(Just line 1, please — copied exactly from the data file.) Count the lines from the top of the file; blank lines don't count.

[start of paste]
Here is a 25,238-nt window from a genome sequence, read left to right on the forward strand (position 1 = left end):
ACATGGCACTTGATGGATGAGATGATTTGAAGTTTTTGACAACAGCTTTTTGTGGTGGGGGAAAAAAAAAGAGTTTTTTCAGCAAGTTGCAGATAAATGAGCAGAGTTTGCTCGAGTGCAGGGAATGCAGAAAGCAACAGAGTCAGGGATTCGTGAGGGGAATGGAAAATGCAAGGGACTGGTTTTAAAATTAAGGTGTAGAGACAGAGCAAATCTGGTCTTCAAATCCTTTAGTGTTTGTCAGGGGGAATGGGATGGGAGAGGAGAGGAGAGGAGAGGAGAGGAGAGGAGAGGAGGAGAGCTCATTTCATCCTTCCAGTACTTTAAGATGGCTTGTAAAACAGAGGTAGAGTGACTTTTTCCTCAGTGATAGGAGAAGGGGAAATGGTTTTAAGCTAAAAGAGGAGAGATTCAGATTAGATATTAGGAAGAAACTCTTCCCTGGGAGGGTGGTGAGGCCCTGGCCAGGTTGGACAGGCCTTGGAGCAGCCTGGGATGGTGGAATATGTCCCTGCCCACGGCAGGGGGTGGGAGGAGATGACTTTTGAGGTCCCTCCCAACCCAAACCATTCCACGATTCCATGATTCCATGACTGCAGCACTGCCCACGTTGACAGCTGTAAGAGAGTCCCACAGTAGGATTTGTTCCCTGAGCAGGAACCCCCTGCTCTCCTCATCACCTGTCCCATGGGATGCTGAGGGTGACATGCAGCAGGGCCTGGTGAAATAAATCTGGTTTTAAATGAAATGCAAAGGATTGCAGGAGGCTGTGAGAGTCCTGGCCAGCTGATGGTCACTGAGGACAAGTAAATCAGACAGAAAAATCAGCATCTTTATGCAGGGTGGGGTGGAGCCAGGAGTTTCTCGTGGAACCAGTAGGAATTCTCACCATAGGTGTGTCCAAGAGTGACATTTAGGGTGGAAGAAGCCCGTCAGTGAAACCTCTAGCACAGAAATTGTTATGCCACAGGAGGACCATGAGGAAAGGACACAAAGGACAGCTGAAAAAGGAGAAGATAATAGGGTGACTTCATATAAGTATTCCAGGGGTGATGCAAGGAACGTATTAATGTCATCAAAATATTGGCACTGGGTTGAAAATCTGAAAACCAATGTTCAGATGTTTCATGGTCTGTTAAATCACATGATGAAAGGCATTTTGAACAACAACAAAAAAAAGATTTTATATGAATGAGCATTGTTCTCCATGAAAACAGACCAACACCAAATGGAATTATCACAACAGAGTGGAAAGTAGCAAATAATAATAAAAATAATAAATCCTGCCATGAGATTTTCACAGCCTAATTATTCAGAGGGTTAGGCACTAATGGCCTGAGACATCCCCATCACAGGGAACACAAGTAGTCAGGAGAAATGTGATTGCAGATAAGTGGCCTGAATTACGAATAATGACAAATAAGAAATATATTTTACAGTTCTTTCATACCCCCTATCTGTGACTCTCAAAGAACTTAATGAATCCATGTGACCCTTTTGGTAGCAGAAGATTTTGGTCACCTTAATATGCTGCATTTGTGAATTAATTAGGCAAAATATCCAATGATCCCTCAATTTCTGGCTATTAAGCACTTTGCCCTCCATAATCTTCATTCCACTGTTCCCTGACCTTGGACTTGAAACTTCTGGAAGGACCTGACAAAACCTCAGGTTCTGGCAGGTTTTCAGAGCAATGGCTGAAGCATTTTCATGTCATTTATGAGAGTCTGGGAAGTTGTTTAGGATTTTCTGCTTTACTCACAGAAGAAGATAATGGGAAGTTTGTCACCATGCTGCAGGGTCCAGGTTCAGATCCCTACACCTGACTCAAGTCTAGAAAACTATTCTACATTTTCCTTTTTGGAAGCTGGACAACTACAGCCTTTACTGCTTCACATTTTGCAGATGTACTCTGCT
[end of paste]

Here is a 25,238-nt window from a genome sequence, read left to right on the forward strand (position 1 = left end):